How Artificial Intelligence Can Add Value to the Supply Chain

Tony Abel, Managing Director Global RPA Leader

Artificial intelligence (AI) and machine learning (ML) are revolutionizing business in what is being called “the Cognitive Age.” Protiviti recently teamed with ESI ThoughtLab to survey more than 450 organizations around the globe about ways this technology is currently being applied, and how that is likely to change over the next two years.

One of the key finding of the survey was that the percentage of organizations seeing moderate to significant impact of AI on their operations is expected to more than double in two years. The highest growth potential is in human resources, compliance, finance, procurement and marketing. While companies readily acknowledge the tremendous potential of “thinking machines,” it’s going to still take a significant amount of human thinking to identify and implement meaningful applications and quantify the return on investment. I want to share a few ideas specific to supply chain, starting with the difference between AI and its simpler cousin, robotic process automation (RPA).

RPA vs. AI

Although RPA and AI are both important process automation tools that came into vogue at about the same time in the digital age and are often confused, they are very different technologies. While RPA is a useful tool for automating human labor – specifically, high-volume, repetitive tasks – it does only what its human handlers tell it to do. AI, on the other hand, simulates human thought, applying historical data and outcomes against prior forecasts, looking for correlations and causal factors and “learning” to make better predictions over time. However, understanding this distinction between RPA (“labor”) and AI (“learning”) may have more theoretical than practical value: When businesses envision the benefits of automation they often envision a combination of the two technologies, even if they don’t fully understand or care to draw the distinction.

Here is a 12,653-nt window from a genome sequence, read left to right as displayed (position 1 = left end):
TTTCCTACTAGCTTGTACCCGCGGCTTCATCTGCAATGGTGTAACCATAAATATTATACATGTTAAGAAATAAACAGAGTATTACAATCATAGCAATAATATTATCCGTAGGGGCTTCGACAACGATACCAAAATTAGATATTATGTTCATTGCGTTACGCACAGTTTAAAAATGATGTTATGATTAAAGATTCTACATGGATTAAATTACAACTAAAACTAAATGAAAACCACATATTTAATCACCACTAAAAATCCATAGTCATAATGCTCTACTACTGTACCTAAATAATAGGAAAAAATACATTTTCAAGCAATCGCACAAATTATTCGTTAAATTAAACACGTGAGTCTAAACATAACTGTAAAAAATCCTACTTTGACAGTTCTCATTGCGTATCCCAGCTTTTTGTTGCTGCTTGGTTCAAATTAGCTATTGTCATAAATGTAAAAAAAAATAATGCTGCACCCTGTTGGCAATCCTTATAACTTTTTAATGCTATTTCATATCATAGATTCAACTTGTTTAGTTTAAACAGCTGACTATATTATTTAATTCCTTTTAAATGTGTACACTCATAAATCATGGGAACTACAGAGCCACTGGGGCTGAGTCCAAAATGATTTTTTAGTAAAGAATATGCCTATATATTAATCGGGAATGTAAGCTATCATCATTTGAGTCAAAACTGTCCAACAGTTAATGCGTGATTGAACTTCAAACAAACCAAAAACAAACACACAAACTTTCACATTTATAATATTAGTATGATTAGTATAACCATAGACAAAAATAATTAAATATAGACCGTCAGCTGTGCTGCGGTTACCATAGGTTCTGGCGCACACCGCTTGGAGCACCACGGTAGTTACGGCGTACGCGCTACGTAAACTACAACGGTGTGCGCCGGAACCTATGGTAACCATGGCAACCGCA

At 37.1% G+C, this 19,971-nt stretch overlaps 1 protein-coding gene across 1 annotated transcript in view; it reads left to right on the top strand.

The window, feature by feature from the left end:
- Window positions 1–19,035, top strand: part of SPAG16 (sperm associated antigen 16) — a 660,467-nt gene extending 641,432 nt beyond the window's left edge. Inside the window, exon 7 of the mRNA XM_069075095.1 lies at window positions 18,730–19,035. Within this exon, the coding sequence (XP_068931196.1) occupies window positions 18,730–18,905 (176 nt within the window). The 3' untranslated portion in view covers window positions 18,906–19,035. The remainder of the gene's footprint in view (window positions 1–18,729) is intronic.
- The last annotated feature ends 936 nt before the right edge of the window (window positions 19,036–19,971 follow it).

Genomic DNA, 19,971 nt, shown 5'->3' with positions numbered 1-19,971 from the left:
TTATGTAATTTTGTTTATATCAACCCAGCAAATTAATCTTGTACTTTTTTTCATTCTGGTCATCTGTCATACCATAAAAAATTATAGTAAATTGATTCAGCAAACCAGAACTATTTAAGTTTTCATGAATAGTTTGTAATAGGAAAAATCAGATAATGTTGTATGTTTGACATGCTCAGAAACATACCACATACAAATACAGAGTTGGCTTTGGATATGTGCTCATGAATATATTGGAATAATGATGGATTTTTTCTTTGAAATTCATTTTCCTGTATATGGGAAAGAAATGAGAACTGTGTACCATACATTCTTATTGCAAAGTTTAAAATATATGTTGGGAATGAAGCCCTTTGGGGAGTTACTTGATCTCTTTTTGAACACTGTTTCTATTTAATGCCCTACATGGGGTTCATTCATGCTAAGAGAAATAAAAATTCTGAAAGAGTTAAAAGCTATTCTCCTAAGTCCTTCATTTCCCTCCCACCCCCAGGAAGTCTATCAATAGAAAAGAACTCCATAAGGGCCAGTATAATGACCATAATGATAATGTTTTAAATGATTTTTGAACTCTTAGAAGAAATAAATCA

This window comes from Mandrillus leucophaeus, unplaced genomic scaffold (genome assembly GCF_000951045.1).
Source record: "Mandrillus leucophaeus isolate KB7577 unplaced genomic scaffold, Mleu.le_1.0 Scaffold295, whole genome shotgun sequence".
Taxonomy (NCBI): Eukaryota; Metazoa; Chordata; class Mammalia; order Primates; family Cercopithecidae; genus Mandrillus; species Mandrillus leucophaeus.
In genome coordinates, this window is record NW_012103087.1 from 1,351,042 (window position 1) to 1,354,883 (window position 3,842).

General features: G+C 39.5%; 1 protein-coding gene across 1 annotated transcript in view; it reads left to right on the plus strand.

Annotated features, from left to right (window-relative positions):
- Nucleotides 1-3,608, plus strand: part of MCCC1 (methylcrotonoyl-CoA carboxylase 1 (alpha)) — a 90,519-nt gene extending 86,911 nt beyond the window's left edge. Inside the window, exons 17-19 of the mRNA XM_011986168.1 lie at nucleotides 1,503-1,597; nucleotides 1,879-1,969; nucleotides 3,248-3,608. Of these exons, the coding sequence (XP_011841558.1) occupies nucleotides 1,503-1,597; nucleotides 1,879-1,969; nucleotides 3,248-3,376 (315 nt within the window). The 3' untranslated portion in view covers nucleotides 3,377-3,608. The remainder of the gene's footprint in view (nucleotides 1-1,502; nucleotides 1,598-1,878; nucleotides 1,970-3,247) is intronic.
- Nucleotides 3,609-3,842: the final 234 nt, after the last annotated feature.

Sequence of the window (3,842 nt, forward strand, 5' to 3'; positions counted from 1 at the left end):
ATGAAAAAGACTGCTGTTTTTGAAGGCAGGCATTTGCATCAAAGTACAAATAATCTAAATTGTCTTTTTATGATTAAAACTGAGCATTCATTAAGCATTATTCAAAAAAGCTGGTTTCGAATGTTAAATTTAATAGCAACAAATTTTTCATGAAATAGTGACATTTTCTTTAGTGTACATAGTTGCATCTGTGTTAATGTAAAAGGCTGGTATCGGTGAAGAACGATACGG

Identifying Automation Prospects and Calculating ROI

Many organizations leap into automation with great excitement, but without the care and due diligence an automation project requires. Unlike other projects, companies don’t always approach AI as an investment, with specific ROI goals. It isn’t surprising, then, that many grow disappointed with their initial results.